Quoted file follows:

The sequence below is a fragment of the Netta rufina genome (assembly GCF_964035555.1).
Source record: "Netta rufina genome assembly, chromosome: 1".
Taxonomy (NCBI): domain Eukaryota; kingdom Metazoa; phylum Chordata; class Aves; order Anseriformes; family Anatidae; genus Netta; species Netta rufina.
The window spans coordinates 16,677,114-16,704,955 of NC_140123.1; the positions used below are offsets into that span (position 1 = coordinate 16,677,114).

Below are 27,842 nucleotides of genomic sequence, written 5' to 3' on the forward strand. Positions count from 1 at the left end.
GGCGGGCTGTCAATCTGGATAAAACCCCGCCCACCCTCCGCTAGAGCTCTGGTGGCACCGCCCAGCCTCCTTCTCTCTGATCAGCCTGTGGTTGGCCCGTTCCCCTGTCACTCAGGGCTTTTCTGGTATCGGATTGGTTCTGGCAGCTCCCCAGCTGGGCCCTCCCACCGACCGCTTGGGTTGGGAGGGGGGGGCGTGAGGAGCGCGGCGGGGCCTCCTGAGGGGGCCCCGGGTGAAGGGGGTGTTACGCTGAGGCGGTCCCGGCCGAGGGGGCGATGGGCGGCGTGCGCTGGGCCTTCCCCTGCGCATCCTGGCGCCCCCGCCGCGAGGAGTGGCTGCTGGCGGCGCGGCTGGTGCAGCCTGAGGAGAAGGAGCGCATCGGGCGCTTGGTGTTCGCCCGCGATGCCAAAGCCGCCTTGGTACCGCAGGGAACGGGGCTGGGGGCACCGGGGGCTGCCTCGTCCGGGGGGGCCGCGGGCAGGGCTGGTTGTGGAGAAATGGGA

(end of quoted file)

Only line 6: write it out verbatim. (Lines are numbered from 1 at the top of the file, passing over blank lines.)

GGCGGGCTGTCAATCTGGATAAAACCCCGCCCACCCTCCGCTAGAGCTCTGGTGGCACCGCCCAGCCTCCTTCTCTCTGATCAGCCTGTGGTTGGCCCGTTCCCCTGTCACTCAGGGCTTTTCTGGTATCGGATTGGTTCTGGCAGCTCCCCAGCTGGGCCCTCCCACCGACCGCTTGGGTTGGGAGGGGGGGGCGTGAGGAGCGCGGCGGGGCCTCCTGAGGGGGCCCCGGGTGAAGGGGGTGTTACGCTGAGGCGGTCCCGGCCGAGGGGGCGATGGGCGGCGTGCGCTGGGCCTTCCCCTGCGCATCCTGGCGCCCCCGCCGCGAGGAGTGGCTGCTGGCGGCGCGGCTGGTGCAGCCTGAGGAGAAGGAGCGCATCGGGCGCTTGGTGTTCGCCCGCGATGCCAAAGCCGCCTTGGTACCGCAGGGAACGGGGCTGGGGGCACCGGGGGCTGCCTCGTCCGGGGGGGCCGCGGGCAGGGCTGGTTGTGGAGAAATGGGA